Once the Owner has approved the progress payment due the Contractor for this point of progress in the design-build contract, the Construction Documents will supplement but not supplant any of the other Contract Documents. Thus they will not supplant either the DGIs or the OMR. It should be stipulated that once the Construction Documents become one of the Contract Documents, the Owner is entitled to receive anything that is called for in either the Contract Documents or the Construction Documents, and if the two are ever found to be in conflict, the Contract Documents shall prevail unless the Owner gives written approval otherwise. If a building code requires a change in the Contract Documents it is the responsibility of the Contractor and the Contractor's AE to present the proposed change to the Owner for review. Code compliance after the award of the contract should not be the basis of additional cost to the Owner, and the changes must be approved of by the Owner, however the Owner's approval should not be unreasonably withheld.
This right comes at the point just after the completion and review of the Construction Documents and serves several important purposes as described below:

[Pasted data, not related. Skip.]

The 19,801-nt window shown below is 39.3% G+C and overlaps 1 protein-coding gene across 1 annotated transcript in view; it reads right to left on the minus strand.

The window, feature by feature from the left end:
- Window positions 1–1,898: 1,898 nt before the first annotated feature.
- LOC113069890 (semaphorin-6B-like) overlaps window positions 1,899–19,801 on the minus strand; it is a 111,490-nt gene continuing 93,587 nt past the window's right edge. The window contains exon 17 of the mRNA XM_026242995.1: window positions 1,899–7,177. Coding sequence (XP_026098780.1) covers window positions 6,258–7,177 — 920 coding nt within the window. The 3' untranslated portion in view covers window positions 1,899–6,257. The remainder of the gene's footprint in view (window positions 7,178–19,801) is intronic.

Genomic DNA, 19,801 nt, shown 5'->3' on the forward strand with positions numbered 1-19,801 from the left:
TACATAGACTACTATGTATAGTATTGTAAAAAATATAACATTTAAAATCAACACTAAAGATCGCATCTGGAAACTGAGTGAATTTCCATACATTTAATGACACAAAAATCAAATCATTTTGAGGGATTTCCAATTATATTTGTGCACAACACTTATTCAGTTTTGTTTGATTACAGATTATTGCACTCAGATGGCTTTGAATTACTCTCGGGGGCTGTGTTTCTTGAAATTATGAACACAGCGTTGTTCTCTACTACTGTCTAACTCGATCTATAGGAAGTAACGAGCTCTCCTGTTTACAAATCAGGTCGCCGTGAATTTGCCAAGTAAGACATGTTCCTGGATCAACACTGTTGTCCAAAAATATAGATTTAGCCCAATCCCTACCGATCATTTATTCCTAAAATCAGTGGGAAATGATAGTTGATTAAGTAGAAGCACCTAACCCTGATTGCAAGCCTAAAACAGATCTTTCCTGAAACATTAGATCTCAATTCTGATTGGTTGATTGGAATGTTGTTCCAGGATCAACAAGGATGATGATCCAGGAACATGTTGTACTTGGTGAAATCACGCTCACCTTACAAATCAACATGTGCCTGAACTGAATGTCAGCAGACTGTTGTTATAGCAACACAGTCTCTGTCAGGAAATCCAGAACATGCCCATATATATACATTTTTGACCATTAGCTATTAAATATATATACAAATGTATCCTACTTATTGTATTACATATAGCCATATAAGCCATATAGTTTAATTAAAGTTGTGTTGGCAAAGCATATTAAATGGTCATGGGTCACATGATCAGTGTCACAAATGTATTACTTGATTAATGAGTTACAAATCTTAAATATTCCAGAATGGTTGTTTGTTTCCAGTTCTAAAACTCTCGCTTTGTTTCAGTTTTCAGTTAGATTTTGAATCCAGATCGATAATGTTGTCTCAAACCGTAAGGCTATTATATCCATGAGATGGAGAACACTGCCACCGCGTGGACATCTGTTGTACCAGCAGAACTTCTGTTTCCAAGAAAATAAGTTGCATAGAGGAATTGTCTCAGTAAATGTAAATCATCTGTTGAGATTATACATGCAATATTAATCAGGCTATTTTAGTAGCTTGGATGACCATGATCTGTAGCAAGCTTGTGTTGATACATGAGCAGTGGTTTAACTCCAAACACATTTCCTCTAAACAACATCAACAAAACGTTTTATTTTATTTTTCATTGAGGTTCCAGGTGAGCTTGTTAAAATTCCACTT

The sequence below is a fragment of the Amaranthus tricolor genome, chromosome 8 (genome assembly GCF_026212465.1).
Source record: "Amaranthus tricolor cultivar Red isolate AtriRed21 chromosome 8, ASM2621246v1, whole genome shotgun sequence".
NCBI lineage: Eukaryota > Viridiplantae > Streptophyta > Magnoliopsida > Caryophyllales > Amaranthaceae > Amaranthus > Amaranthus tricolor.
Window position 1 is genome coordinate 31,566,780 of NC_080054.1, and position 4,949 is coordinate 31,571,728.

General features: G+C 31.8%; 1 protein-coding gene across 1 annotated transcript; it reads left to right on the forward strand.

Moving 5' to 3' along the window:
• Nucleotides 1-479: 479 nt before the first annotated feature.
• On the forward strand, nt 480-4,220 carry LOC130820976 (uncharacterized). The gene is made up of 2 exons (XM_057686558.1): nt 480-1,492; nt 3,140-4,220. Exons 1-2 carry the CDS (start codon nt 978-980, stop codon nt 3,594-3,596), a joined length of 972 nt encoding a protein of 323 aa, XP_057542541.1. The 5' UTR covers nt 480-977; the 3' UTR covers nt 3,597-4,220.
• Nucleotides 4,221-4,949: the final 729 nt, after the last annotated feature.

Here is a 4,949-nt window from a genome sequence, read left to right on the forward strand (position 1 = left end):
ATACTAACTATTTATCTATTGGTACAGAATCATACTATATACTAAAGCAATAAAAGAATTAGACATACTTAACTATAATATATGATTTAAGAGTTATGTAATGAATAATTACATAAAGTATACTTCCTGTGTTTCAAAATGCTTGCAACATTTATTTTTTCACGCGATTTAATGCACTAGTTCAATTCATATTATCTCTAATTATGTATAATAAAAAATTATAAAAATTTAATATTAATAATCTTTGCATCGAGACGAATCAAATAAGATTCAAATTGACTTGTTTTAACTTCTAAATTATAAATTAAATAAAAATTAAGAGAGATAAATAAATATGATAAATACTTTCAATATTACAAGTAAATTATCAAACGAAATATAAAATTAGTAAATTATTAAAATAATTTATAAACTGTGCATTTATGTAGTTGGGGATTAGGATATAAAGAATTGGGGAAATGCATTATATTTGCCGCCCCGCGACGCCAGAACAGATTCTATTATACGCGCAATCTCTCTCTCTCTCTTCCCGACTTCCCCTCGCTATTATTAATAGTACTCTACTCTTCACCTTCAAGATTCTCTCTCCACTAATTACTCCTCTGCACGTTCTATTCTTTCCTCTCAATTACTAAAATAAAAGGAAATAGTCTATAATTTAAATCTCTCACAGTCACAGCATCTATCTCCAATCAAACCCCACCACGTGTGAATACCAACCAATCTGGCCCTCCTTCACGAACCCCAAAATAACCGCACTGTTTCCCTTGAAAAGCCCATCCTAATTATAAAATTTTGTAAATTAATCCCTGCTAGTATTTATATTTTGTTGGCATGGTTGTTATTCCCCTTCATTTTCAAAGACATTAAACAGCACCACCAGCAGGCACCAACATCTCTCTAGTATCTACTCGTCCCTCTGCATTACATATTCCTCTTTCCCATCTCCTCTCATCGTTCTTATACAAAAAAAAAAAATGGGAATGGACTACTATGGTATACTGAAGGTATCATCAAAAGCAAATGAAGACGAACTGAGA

Instead of a right to terminate, this point in the process can be an option to proceed for the Owner, which can accomplish the same purpose. Some Owners and their legal advisors will prefer the termination approach; others will prefer the option to proceed approach.
The amount due the Contractor by the Owner at the completion of the Construction Documents should be stipulated in the Proposal Form by the Owner setting a percentage of the Base Bid as the amount due when the Construction Documents have been properly completed. The right to terminate is, of course, contingent upon the Owner making this payment unless the Contractor has defaulted by not having completed the proper preparation of the Construction Documents within a reasonable and stipulated time.
Below are points that might be reviewed with the attorney or other preparer of the agreement between the Owner and the Owner's Design Consultant for a Bridging project. The name " Bridging Architect" or " Design Architect" may used instead of Owner's Design Consultant throughout with no other changes.
The attorney or contract preparer might start with a typical Owner- Architect form of agreement, such as the AIA's standard form. The Agreement between Owner and Owner's Design Consultant ("ODC") would be very similar to the typical Owner- Architect agreement ("traditional agreement") except for the changes and additions discussed below: